Delay in Celcom-Digi merger not good for industry, analysts say

THE Malaysian Communications and Multimedia Commission’s (MCMC) statement of issues (SOIs) against Celcom Axiata Bhd and DiGi.Com Bhd could negatively impact the sector as merger and acquisition (M&A) will be significant to attain stronger growth in the telecommunications industry. 

Rakuten Trade Research VP (equity research) Thong Pak Leng said the absence of meaningful M&A activities in the market will only further depress the telecommunications sector. 

“M&A is imminent in the telco sector due to stiff competition. We have not seen any significant growth in the sector for many years. 

“We believe the industry consolidation will make our telecommunication companies more competitive with better efficiencies and reducing costs,” he said.

He added that this is also in line with the rollout and adoption of the 5G network in the country which is expected to play a major role in the country’s telecommunications industry moving forward. 

An analyst with a local brokerage firm does not foresee a major red flag for the proposed merger of the telecommunications operations of Celcom and Digi at this juncture. 

He added that, however, if the proposed merger is called off due to any circumstances, then it will definitely not be good for the overall industry. 

“We do believe the merged entity will be able to streamline and offer complementary and more competitive services in both the retail and wholesale markets. 

“This may partially help address some of the concerns on revenue growth,” the analyst, speaking on condition of anonymity, told 5GTalkAsia.

In a note yesterday, RHB Investment Bank Bhd analyst Jeffrey Tan stated the SOIs could potentially delay the timeline for completion of the merger, which was initially set for the end of the second quarter of 2022. 

He noted that the regulator may issue a notice of no objection if it is satisfied that the merger does not have or is not likely to have the effect of substantially lessening competition in the market or result in a dominant position.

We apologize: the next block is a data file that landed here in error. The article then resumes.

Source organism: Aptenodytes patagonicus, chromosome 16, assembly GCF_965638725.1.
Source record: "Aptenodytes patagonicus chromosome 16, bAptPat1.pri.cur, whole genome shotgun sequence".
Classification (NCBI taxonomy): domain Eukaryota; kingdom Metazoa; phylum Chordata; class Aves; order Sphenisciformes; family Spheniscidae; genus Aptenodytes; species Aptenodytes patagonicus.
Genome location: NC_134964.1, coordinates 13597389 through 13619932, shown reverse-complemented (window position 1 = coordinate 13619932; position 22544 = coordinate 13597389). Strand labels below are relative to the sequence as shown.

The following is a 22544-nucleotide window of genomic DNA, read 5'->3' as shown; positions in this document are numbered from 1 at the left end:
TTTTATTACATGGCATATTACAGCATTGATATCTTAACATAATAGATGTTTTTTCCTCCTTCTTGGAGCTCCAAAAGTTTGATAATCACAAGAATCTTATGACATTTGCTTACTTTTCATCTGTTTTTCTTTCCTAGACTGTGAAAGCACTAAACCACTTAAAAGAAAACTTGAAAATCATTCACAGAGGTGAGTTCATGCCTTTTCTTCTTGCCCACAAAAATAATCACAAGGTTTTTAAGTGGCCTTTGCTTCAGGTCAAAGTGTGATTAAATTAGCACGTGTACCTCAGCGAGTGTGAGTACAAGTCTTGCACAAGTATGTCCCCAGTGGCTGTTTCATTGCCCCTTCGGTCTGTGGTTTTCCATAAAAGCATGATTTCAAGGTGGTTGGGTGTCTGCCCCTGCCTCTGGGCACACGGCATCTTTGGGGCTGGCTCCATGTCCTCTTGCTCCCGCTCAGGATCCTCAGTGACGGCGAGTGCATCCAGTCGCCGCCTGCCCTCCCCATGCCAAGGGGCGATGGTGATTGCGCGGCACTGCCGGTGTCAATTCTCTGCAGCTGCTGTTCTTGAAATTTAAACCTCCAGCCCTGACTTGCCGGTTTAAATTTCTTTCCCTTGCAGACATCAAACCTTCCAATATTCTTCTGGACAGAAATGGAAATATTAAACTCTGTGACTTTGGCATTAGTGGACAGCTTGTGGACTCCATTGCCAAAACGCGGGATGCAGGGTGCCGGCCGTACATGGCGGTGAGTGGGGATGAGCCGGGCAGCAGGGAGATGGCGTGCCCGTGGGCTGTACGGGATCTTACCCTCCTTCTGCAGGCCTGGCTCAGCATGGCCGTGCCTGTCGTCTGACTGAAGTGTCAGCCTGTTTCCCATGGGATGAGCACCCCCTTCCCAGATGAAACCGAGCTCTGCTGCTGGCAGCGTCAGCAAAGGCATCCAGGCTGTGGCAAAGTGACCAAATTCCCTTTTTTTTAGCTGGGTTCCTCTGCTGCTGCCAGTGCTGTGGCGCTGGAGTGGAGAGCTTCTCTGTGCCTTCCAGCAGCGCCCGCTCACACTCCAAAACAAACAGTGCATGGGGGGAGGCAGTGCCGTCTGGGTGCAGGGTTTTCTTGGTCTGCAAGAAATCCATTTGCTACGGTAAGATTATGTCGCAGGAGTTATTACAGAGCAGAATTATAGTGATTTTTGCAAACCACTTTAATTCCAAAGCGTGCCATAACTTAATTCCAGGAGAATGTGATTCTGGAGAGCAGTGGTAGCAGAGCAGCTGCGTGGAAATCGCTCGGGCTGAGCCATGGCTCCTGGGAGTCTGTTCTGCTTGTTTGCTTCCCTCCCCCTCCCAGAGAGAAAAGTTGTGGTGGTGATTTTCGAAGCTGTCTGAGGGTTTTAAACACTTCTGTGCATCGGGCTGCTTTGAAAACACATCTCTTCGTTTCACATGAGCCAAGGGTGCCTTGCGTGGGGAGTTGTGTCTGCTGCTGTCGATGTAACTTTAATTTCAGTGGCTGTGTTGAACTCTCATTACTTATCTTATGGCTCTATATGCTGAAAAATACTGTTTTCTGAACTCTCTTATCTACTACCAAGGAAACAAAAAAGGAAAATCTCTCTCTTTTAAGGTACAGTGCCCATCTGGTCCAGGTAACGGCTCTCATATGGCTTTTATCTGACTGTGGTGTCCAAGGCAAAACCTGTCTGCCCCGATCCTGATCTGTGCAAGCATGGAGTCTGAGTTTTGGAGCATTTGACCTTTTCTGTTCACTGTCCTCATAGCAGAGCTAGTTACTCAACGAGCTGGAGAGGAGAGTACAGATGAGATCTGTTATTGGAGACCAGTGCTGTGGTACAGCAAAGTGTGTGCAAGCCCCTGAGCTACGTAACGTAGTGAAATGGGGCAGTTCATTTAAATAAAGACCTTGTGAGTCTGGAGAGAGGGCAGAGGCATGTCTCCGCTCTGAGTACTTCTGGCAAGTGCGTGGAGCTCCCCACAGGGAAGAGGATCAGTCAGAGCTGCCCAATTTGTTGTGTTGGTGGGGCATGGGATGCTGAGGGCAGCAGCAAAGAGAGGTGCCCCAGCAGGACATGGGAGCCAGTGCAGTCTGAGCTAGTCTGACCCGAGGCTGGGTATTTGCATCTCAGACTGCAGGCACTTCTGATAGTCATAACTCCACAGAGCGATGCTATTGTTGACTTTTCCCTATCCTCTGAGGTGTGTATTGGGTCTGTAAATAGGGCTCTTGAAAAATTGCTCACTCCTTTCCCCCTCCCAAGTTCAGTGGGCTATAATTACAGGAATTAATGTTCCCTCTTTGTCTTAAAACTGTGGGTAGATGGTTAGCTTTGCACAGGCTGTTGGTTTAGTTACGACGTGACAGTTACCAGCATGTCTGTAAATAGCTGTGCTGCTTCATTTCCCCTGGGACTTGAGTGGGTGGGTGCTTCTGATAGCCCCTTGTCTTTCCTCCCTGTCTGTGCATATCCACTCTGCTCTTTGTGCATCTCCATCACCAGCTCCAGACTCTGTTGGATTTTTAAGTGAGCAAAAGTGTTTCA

“While there is a possibility that a dissenting view may be issued (notice of objection), we think the risk is low, as the regulator had previously maintained an accommodative stance on market consolidation and the merger construct,” he wrote. 

Commenting further, Tan added that the uncertainty as a near-term overhang on both stocks and the key risk would be an unfavourable decision by the regulator.

RHB foresees a knee-jerk selldown on Axiata Group’s and Digi’s shares following the SOI raised by the regulator on the proposed merger.

“The ball is now in the telecommunications courts to address concerns presented within 30 days. The risk of a dissenting view is low in our view, as the regulator previously maintained an accommodative stance on market consolidations and the merger construct,” he said. 

Both Axiata and Digi have been served with the SOIs on April 1 by MCMC on preliminary concerns over market competition that could arise from their proposed merger. 

Both were also requested to submit additional comments and information on the national retail market for mobile and lowspeed fixed broadband and data services, national retail market for mobile voice and person-to-person (P2P) messaging services (including the related local distribution channel market or markets), national wholesale market for mobile voice and P2P messaging services (including network sharing arrangements), and national wholesale market for mobile broadband services (including network sharing arrangements). 

Tan believes the SOIs may have triggered renewed concerns over merger execution. 

He said the development has also caught the market off guard, as Axiata’s and Digi’s management teams had earlier indicated — during their results call and briefings — that the integration process is progressing as planned. 

RHB has maintained its ‘Neutral’ call on the telecommunication sector. 

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